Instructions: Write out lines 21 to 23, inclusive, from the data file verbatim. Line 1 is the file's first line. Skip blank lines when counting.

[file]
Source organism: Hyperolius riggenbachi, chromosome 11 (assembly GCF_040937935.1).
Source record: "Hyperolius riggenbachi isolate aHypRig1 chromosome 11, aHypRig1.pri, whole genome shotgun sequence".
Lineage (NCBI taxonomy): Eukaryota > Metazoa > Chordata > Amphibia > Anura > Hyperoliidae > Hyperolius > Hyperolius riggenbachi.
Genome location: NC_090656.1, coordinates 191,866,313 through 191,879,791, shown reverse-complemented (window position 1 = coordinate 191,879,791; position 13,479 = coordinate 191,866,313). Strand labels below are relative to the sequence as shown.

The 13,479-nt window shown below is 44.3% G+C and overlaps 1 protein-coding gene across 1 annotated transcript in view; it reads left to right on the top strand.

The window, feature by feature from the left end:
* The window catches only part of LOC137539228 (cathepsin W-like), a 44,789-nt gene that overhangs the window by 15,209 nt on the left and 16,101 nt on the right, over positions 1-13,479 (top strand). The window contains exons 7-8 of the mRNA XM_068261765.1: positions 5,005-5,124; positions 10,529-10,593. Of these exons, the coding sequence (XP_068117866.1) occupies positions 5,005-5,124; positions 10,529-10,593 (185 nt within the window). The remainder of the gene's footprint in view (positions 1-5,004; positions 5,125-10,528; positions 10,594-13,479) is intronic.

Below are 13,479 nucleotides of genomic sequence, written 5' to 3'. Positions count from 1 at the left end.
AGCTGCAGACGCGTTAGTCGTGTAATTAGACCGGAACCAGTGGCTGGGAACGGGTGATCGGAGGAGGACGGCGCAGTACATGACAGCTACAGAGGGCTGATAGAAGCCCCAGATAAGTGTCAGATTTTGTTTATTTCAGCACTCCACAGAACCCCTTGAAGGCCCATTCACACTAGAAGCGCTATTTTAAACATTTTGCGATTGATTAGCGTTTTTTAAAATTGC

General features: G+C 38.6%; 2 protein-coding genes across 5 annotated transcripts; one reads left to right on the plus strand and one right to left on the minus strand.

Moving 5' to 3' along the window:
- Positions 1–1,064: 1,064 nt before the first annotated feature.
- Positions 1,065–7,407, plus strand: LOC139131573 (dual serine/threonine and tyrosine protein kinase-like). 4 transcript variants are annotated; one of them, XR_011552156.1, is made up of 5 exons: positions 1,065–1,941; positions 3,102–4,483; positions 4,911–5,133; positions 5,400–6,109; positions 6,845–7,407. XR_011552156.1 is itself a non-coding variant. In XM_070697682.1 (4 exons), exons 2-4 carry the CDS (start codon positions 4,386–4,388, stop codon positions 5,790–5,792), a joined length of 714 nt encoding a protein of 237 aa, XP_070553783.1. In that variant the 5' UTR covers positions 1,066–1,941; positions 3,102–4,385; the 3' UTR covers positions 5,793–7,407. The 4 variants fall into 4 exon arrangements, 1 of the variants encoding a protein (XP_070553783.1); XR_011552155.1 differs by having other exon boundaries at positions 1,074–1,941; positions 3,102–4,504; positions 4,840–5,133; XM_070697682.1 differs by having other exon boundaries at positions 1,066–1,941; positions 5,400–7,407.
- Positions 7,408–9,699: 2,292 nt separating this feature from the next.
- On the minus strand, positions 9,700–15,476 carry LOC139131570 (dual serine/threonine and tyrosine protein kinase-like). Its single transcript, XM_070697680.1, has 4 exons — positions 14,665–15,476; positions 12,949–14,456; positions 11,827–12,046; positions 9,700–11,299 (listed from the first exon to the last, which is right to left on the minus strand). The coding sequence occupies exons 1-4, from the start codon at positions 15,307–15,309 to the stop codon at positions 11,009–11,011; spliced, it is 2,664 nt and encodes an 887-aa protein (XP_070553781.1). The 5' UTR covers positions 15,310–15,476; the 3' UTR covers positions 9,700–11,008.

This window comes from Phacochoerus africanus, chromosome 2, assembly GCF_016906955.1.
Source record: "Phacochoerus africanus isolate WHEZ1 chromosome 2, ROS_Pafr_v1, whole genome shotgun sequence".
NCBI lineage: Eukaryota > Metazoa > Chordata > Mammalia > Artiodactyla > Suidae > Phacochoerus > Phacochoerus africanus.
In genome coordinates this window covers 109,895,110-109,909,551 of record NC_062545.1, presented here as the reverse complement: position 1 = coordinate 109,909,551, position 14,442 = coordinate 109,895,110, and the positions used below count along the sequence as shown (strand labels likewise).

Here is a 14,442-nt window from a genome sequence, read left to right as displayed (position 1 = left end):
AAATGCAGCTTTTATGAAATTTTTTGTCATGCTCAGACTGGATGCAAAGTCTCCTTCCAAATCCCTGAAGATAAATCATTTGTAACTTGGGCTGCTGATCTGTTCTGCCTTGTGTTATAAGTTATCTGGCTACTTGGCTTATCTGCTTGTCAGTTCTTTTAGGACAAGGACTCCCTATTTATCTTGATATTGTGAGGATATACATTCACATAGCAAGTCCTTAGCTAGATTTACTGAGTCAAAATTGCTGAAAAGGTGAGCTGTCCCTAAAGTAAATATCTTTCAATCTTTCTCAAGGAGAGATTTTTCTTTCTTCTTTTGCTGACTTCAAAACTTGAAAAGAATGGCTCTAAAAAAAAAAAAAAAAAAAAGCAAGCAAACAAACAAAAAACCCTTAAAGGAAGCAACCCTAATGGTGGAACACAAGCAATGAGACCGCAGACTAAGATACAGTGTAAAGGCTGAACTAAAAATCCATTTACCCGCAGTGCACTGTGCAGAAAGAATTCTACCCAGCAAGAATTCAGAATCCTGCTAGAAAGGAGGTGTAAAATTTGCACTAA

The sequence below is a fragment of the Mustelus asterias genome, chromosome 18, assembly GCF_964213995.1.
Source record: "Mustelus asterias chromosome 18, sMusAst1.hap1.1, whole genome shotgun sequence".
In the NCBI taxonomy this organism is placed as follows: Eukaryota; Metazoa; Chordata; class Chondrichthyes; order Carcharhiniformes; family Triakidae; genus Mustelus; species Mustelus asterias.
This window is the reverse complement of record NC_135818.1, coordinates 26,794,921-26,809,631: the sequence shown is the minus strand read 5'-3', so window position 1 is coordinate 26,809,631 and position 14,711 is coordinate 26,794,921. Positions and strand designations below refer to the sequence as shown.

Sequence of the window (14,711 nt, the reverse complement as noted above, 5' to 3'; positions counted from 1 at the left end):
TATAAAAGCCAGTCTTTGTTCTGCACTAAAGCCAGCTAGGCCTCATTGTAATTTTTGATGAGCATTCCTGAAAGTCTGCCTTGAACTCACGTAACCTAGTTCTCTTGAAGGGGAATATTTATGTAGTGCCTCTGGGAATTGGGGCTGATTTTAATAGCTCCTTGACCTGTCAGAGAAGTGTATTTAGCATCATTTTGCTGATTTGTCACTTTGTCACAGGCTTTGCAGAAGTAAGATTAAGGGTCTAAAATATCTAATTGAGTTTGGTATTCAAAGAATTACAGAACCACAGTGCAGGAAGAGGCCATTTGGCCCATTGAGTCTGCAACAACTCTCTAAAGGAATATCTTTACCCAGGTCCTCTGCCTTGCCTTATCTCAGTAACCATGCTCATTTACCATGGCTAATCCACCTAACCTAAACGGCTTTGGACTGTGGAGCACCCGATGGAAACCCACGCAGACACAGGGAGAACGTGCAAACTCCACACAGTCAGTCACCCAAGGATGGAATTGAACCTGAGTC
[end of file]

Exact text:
AAATGCAGCTTTTATGAAATTTTTTGTCATGCTCAGACTGGATGCAAAGTCTCCTTCCAAATCCCTGAAGATAAATCATTTGTAACTTGGGCTGCTGATCTGTTCTGCCTTGTGTTATAAGTTATCTGGCTACTTGGCTTATCTGCTTGTCAGTTCTTTTAGGACAAGGACTCCCTATTTATCTTGATATTGTGAGGATATACATTCACATAGCAAGTCCTTAGCTAGATTTACTGAGTCAAAATTGCTGAAAAGGTGAGCTGTCCCTAAAGTAAATATCTTTCAATCTTTCTCAAGGAGAGATTTTTCTTTCTTCTTTTGCTGACTTCAAAACTTGAAAAGAATGGCTCTAAAAAAAAAAAAAAAAAAAAGCAAGCAAACAAACAAAAAACCCTTAAAGGAAGCAACCCTAATGGTGGAACACAAGCAATGAGACCGCAGACTAAGATACAGTGTAAAGGCTGAACTAAAAATCCATTTACCCGCAGTGCACTGTGCAGAAAGAATTCTACCCAGCAAGAATTCAGAATCCTGCTAGAAAGGAGGTGTAAAATTTGCACTAA

The sequence below is a fragment of the Mustelus asterias genome, chromosome 18, assembly GCF_964213995.1.
Source record: "Mustelus asterias chromosome 18, sMusAst1.hap1.1, whole genome shotgun sequence".